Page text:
I'm avoiding Castle Trust's house price tracker
Castle Trust may appeal to a small number of people, but it doesn't make sense for most people.
The Castle Trust HouSA is a new investment product that should track prices for residential property. It’s supposed to be a simple way to profit from rising house prices. Castle Trust says you don’t need to be a buy-to-let investor anymore.
The scheme is explained in more detail in Castle Trust HouSA offers chance to cash in on Halifax House Price Index.
It’s an interesting product, but I’m not tempted to invest. Here’s why:
- 1. Plenty of exposure to UK house prices already
I’m already heavily exposed to the UK housing market. I’d like to use any spare cash to diversify my wealth into other assets such as shares and bonds.
The Castle Trust HouSA is an inflexible investment. You’re investing for a fixed-term and you can’t withdraw your money early.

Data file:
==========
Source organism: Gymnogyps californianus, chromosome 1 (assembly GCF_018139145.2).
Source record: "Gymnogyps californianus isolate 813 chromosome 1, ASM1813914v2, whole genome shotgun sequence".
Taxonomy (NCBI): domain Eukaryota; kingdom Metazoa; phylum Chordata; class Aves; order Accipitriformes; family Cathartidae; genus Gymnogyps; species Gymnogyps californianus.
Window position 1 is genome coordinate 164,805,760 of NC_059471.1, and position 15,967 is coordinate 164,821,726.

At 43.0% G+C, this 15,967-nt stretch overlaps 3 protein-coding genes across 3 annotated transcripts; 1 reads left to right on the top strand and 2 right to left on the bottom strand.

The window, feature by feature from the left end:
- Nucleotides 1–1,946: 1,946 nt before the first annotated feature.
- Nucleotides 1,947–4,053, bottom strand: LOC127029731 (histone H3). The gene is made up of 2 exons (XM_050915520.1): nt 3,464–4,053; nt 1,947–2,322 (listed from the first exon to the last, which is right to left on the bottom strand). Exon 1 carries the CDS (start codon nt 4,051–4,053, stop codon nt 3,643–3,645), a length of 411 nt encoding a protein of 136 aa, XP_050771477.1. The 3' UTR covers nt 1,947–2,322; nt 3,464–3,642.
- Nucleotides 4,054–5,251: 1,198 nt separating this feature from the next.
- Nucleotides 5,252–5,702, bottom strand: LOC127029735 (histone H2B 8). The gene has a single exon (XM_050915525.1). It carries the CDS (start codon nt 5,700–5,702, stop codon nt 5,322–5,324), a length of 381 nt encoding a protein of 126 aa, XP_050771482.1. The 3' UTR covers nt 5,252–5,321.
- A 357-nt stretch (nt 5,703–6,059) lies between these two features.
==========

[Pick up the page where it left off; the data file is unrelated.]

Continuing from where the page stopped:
True, buying a house isn’t a flexible investment either. It will normally take you three to six months to sell a property and prices can be quite volatile. But you can make a case that buying a house is more flexible than going with Castle Trust.
3. Income seems low
Castle is offering two options – the Income HouSA and the Growth HouSA.
The Growth HouSA doesn’t offer you any income but you’re promised a higher capital return than the Halifax House Price Index.
The Income HouSA only matches the Halifax House Price Index, but you’ll also get an income. That sounds good, but I don’t think the income is that great.
If you sign up for the three-year term, you’ll get 2% of your initial investment as annual income. If you sign up for the ten-year term, you’ll get 3% a year.
I’ve seen some buy-to-let properties offering rental yields as high as 5%, so I don’t think Castle Trust is offering a great deal here. What’s more, I expect rents to continue rising in many parts of the UK - but you won’t get any income growth from Castle Trust.
4. House prices are still high
I’d be surprised if house prices started to soar any time soon. The economy is still sluggish and house prices still look high using some valuation metrics – especially the ratio between house prices and average UK income.
So I’m steering clear.